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Use of Italics in Text

Italics are used to distinguish certain words from others within the text. Below are some rules for when to use italics while writing.


Generally, italics are used for the titles of things that can stand by themselves. Thus, the titles of novels and journals must be differentiated from, say, and the titles of poems, short stories, articles, and episodes (for television shows). The titles of these shorter pieces would be surrounded with double quotation marks.


In writing the titles of newspapers, ‘the’ is not italicized, even when it is part of the title (the New York Times), and the same goes for name of the city in which the newspaper is published unless that name is part of the title: the Hartford Courant, but the London Times.

Other titles that we would italicize include the following:

· Journals and Magazines: Time, U.S. News and World Report, Crazyhorse, Georgia Review

· Plays: Waiting for Godot, Long Day's Journey Into Night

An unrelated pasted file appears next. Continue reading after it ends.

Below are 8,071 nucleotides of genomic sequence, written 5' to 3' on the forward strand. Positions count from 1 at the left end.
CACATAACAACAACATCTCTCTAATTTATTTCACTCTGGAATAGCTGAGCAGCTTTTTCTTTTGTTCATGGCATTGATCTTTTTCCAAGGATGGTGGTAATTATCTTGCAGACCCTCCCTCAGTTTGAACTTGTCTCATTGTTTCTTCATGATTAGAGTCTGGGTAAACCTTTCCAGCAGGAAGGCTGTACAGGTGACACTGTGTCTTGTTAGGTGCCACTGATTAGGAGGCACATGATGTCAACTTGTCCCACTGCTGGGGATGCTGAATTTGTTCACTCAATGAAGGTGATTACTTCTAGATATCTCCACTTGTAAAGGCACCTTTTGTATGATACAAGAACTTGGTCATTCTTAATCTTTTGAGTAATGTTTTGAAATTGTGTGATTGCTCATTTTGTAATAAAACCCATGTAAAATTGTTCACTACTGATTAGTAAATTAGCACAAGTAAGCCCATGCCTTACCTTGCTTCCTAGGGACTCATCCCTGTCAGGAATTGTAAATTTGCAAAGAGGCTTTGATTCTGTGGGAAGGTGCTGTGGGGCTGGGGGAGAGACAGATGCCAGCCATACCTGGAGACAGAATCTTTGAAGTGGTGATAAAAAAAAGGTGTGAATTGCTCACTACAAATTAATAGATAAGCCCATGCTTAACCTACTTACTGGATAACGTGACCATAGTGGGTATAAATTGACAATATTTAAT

· Long Musical Pieces: Puccini's Madama Butterfly, Tchaikovsky's Nutcracker Suite (but ‘Waltz of the Flowers’), Schubert's Winterreise (but ‘Ave Maria’). For musical pieces named by type, number and key — Mozart's Divertimento in D major, Barber's Cello Sonata Op. 6 — we use neither italics nor quotation marks.

· Cinema: Slingblade, Shine, The Invisible Man

· Television and Radio Programs: Dateline, Seinfeld, Fresh Air, Car Talk

· Artworks: the Venus de Milo, Whistler's The Artist's Mother

· Famous Speeches: Lincoln's Gettysburg Address, Washington's Second Inaugural Address (when that is the actual title of the speech)

· Long Poems (that are extensive enough to appear in a book by themselves): Longfellow's Evangeline, Milton's Paradise Lost, Whitman's Leaves of Grass

· Pamphlets: New Developments in AIDS Research


The titles of long sacred works are not italicized: the Bible, the Koran. Nor are the tiles of the books in the Bible italicized: Genesis, Revelation, 1 Corinthians. When an exclamation mark or question mark is part of a title, it is important to make sure that that mark is italicized along with the title,

· My favorite book is Where Have All the Flowers Gone?

· I love Dr. Suess's Oh, the Places You'll Go!

(Do not add an additional period to end such sentences.) If the end mark is not part of the title, but is added to indicate a question or exclamation, do not italicize that mark.

· Did you enjoy Charles Frazier's Cold Mountain?

Date: 2015-01-11; view: 1094

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